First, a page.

Limiting Health Care
For far too long our health care system has been in need of real reform. We all have friends, family members, and neighbors who couldn't get quality health coverage because it was too expensive or they were denied because of an illness. There has been a strong effort to improve the quality, availability, and affordability of health care for all Washingtonians. But you may be surprised to discover that Jan Angel has voted to limit standards of care and benefits for women, kids, and seniors.
Our seniors worked hard and made sacrifices on the promise that Social Security would be there for them when they retired. Our country and our state should keep that promise. But organizations like the American Legislative Exchange Council (ALEC) are trying to privatize Social Security, meaning reduced benefits and service cuts for seniors. Jan Angel serves as the state co-chair for ALEC1 and received ALEC'S Legislator of the Year Award.2
Recent health insurance reforms have lowered health care costs and expanded coverage to millions of previously uninsured Americans. Insurance companies can no longer deny coverage due to pre-existing conditions, and millions of young people have been able to retain health insurance in an unstable economy. With so much progress being made, where was Rep. Angel? You might be surprised to hear that she voted to block and de-fund many of these reforms in Washington state.3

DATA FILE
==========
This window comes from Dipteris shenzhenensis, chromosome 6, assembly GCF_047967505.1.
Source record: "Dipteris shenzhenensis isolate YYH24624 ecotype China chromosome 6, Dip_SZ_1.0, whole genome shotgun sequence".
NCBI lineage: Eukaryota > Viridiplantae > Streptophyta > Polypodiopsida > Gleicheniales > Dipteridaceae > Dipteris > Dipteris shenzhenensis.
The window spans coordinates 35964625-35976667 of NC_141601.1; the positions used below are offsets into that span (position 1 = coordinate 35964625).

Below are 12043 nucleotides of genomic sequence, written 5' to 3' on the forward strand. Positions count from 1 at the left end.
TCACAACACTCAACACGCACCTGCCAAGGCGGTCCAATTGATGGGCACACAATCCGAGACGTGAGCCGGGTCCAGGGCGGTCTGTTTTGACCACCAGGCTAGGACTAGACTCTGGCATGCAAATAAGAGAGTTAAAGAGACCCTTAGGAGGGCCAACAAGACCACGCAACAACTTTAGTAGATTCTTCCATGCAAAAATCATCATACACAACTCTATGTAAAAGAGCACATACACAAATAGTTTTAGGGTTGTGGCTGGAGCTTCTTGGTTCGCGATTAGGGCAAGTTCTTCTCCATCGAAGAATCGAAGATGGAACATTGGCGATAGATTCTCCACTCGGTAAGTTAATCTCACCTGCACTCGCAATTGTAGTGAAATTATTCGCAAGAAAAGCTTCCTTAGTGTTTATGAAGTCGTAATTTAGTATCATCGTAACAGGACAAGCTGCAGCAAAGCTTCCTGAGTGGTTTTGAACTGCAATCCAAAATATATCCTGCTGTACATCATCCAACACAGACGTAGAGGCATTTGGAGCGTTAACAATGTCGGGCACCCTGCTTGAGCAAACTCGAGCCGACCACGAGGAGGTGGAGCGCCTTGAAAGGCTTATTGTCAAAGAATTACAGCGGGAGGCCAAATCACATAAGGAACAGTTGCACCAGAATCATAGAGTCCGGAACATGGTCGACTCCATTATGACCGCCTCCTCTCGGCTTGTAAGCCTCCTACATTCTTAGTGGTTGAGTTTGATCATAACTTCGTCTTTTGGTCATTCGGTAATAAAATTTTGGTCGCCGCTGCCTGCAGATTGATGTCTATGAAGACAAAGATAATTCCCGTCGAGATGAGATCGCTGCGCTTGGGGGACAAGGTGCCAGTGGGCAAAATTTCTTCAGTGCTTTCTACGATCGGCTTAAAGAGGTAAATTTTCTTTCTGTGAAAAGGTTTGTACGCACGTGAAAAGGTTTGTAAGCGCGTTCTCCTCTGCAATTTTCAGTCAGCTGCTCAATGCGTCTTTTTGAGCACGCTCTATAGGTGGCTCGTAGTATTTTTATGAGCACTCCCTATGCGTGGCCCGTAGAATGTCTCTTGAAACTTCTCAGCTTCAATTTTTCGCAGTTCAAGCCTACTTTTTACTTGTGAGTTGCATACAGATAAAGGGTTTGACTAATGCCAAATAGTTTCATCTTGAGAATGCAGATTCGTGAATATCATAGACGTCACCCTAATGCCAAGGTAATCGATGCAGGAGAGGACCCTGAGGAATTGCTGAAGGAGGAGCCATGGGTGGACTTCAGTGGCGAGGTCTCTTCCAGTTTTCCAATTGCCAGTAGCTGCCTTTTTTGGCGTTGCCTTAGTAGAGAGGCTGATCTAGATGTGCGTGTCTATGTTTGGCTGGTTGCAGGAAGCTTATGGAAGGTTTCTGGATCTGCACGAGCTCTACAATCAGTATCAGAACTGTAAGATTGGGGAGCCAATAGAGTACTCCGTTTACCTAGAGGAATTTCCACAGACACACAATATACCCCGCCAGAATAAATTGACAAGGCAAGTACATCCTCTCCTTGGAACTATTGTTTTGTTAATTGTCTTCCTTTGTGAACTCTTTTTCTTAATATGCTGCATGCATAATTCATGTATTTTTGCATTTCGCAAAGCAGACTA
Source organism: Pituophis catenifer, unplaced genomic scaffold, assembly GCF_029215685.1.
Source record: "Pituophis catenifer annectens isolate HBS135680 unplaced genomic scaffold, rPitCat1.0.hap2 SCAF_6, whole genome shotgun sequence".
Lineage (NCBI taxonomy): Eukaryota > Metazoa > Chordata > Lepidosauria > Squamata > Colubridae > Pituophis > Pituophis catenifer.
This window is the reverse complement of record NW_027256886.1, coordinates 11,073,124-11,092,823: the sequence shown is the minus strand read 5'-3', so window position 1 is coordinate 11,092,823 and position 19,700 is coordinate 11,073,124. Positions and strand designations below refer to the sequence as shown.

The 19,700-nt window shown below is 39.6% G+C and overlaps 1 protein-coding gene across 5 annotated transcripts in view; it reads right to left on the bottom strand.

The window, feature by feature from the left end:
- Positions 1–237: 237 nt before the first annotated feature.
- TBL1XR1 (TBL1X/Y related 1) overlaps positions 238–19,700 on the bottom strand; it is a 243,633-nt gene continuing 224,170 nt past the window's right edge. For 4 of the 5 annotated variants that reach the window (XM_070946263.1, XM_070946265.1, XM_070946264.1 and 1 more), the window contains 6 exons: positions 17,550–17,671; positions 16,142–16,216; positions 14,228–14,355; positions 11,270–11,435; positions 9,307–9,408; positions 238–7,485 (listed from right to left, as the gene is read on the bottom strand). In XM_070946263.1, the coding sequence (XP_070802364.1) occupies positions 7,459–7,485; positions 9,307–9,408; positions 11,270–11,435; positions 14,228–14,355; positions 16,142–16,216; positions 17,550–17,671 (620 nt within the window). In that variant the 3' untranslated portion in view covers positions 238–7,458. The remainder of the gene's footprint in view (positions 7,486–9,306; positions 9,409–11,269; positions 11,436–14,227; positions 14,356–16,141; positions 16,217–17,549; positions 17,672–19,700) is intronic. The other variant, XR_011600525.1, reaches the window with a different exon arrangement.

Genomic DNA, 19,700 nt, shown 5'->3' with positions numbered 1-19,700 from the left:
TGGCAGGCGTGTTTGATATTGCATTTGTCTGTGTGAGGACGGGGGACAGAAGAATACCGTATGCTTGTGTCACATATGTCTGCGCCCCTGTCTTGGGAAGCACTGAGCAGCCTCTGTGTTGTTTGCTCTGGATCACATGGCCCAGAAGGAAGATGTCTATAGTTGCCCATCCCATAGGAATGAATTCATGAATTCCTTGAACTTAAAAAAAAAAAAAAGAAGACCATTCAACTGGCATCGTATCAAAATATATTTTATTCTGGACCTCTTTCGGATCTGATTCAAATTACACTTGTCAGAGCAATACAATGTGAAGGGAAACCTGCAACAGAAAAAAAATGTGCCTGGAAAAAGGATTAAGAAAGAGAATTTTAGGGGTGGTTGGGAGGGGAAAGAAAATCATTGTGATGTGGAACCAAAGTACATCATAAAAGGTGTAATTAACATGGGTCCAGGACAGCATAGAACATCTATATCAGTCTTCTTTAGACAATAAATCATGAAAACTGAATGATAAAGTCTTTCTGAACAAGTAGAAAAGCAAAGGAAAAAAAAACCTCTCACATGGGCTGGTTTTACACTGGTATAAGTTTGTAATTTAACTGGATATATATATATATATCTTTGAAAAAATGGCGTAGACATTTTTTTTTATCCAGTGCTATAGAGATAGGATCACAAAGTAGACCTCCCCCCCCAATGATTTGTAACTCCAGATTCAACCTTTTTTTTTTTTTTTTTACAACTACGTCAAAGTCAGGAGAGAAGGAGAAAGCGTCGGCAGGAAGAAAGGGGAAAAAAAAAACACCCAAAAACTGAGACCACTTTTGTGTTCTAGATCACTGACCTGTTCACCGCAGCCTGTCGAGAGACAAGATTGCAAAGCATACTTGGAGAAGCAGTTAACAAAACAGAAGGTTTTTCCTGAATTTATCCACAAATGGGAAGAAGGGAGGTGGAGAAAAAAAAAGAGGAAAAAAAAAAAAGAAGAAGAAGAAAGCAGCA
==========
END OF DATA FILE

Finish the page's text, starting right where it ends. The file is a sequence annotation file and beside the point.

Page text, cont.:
Washington's state health care standards entitle our residents to a more complete set of basic services, but Angel supported legislation to relax these standards and reduce coverage.4 This could eliminate coverage for mammograms, diabetes, autism screening, and maternity care. It turns out some of Angel's biggest campaign donors are health insurance and pharmaceuticals companies that would financially benefit from these more lax standards.
The cost of prescription medications can be an unexpected and undue financial burden, especially on seniors with fixed-incomes. Yet every year pharmaceutical companies, doctors, and wholesalers discard millions of bottles of medication that could otherwise improve, extend, and save lives. Instead of being thrown away, these perfectly safe medications could be offered to low-income and uninsured persons at a reduced cost. When the state legislature considered creating a program to do just that, Jan Angel was one of only 14 representatives to vote against it.5 That's not what our seniors need to be healthy and secure.
Still have questions? Read our full fact-check on Angel's donations from insurance companies here.